Right now, you can hear this rallying cry echo round offices and institutions across the UK. And that’s a great thing. But increasingly, when I hear this particular Bat-Signal go off, I’m left wondering: which women, exactly?
Last week, the Federation of Small Business (FSB) published a report, Supporting Women’s Enterprise in the UK: The Economic Case, and held a dinner hosted by Facebook (and, in particular, its always-impressive European VP, Nicola Mendelsohn), which was also celebrating the third year of its #SheMeansBusiness campaign. Both were asking the same important question: how do we produce more female entrepreneurs? Especially as the report found that women-owned and women-led businesses now contribute a total of £221bn representing 13.3% GVA to the UK economy. And, yet, despite the UK being seen as one of the best places in the world to start a business, women are half as likely as men to do so. As we collectively sink aboard the HMS Brexit Disaster, we need to find ways to unlock women’s labour and skills.
Around a candlelit table, over dinner and wine, female journalists (myself included), business owners, representatives of FSB and Margot James, minister for digital, culture, media and sport, tried to answer this question as intelligently and earnestly as we could. The conversation kept returning to schools and STEM, and persuading girls to carry on with economics and maths. The term “role models” was used a lot. I agree with all of this wholeheartedly.
But to start a business surely involves an element of financial risk, as well as emotional – a leap into the unknown. To take that leap, I imagine, comes from one of two places: either you have nothing to lose, or you have some semblance of stability in your life.
I grew up somewhere in the middle of those two things. In my single-parent family, Mum worked full-time, paid for childcare and received no maintenance from my father. We didn’t have “nothing to lose”, but my mum did have to count every penny she had. She was cautious; she made my school dresses, she walked instead of taking the bus. Somewhere, in my mind, this caution stuck. And, while I had stability in terms of love and food and clothes and never felt I ever wanted for anything, I saw a single mother struggle to keep everything balanced. So, how do you take a risk? How do you leap into the dark, when you feel like you’re just about keeping the lights on?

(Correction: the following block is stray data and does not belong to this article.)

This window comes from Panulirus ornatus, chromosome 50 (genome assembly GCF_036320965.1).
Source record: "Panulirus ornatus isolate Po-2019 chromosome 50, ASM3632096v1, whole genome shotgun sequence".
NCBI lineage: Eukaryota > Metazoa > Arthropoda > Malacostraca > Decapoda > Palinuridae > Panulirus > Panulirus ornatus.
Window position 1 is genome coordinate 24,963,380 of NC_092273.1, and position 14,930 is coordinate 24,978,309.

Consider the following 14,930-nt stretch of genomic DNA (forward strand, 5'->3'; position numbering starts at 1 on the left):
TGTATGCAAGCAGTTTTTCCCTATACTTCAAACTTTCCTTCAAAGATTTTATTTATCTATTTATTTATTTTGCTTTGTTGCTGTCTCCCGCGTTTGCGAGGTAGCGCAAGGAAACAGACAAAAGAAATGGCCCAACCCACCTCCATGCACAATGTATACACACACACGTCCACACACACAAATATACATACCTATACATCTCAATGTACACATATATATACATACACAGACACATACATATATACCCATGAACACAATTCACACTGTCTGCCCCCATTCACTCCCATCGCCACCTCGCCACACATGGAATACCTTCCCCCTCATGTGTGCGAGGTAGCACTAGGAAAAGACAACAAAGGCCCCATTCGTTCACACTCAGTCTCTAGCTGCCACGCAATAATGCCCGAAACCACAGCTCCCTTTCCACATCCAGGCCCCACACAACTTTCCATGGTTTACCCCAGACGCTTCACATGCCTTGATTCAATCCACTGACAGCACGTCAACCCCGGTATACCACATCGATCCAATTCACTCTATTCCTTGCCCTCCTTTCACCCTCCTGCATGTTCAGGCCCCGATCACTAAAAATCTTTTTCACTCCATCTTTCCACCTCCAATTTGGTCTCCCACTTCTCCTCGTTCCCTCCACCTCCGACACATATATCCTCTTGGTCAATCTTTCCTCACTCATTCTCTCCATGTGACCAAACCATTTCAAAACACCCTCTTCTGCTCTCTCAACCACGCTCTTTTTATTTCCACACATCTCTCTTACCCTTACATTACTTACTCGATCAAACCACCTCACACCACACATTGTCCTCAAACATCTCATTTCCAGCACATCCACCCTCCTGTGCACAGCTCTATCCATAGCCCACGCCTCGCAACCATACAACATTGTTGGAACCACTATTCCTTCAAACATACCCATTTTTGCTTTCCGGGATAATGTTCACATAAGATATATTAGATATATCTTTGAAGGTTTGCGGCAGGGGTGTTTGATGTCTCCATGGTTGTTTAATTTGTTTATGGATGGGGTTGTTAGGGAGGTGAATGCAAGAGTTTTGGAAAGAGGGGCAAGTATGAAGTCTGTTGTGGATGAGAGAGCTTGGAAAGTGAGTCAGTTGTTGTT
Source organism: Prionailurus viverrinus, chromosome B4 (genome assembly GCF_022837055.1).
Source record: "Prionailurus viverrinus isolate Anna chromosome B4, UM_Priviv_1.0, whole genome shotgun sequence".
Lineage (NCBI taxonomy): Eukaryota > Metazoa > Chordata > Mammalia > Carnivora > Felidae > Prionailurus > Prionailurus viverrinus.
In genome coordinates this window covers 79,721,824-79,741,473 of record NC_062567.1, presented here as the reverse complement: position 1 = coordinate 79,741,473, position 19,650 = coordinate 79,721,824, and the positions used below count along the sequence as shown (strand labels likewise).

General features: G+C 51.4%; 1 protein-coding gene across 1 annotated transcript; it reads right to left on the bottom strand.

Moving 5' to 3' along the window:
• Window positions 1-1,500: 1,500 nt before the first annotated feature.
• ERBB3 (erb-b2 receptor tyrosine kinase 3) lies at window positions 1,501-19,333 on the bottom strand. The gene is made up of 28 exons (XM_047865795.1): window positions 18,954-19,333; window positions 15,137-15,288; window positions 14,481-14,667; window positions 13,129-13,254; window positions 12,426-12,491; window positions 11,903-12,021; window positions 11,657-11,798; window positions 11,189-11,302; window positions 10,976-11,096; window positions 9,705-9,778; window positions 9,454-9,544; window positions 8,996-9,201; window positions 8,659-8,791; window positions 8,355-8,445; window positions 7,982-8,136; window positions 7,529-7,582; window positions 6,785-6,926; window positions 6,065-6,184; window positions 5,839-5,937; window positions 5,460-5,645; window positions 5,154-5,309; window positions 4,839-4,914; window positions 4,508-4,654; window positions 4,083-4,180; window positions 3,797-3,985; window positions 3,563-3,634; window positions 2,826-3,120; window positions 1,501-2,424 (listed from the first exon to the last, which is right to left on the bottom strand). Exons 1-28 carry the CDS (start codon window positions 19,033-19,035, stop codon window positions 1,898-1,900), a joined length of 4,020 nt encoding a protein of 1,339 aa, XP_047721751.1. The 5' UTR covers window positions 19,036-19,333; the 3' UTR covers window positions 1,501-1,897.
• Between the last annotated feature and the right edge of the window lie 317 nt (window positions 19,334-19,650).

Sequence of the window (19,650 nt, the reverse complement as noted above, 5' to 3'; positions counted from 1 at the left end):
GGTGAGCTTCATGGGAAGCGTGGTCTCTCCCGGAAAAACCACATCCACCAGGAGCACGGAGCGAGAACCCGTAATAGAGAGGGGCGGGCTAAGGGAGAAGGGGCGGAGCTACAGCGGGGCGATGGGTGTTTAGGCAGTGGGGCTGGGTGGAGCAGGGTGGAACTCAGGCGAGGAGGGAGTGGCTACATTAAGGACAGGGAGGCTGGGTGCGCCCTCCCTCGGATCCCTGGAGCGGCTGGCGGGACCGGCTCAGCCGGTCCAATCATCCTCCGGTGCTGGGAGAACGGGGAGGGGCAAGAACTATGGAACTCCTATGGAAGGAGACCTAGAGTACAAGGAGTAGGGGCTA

I saw a single mother struggle to keep everything balanced. So, how do you take a risk? How do you leap into the dark, when you feel like you’re just about keeping the lights on?
I’m very happy to ask how we can help all women make this leap. Equality is a chain; (mostly) empowered women empower women. But how do we also take single parents, women on low incomes or women on zero-contract hours, for example, the most precarious form of employment, and equip them to become entrepreneurs – not least because running a family on unpredictable, unreliable hours is a hell of a skill set, especially if there’s no one to tag team with.
We start, at the very least, by including those women in these conversations. We make sure that when we talk about inspiring women and encouraging success and female entrepreneurship, we mean all women. New conditionality requirements to receive Universal Credit will, the charity Gingerbread and ministers believe, impact mostly on lone parents – 91% of lone parents with dependent children are women. Are we thinking of these women, too? How do we start to unpack this? How do we level the playing field?
And while we must offer young women role models, the permission to be ambitious, and to believe some subjects aren’t off limits just because they are girls or due to where they were born or what school they went to, we must also offer them robust financial education. If you do come from a place of caution or you grew up in a household where money was scarce, it doesn’t have to be hereditary, but women must have the confidence to believe they can take control of money; that money isn’t a demon controlling them. This starts with education.
Of course, many single parents and women on low incomes start their own businesses (or even win the Booker or become JK Rowling). Income status has zero influence on creativity and smart ideas and hard, hard work. But it does, however, undoubtedly go some way to defining how easy it is to turn those things into a business, and just how high the stakes are. If we want more women entrepreneurs, let’s start by making sure we’re talking to all women.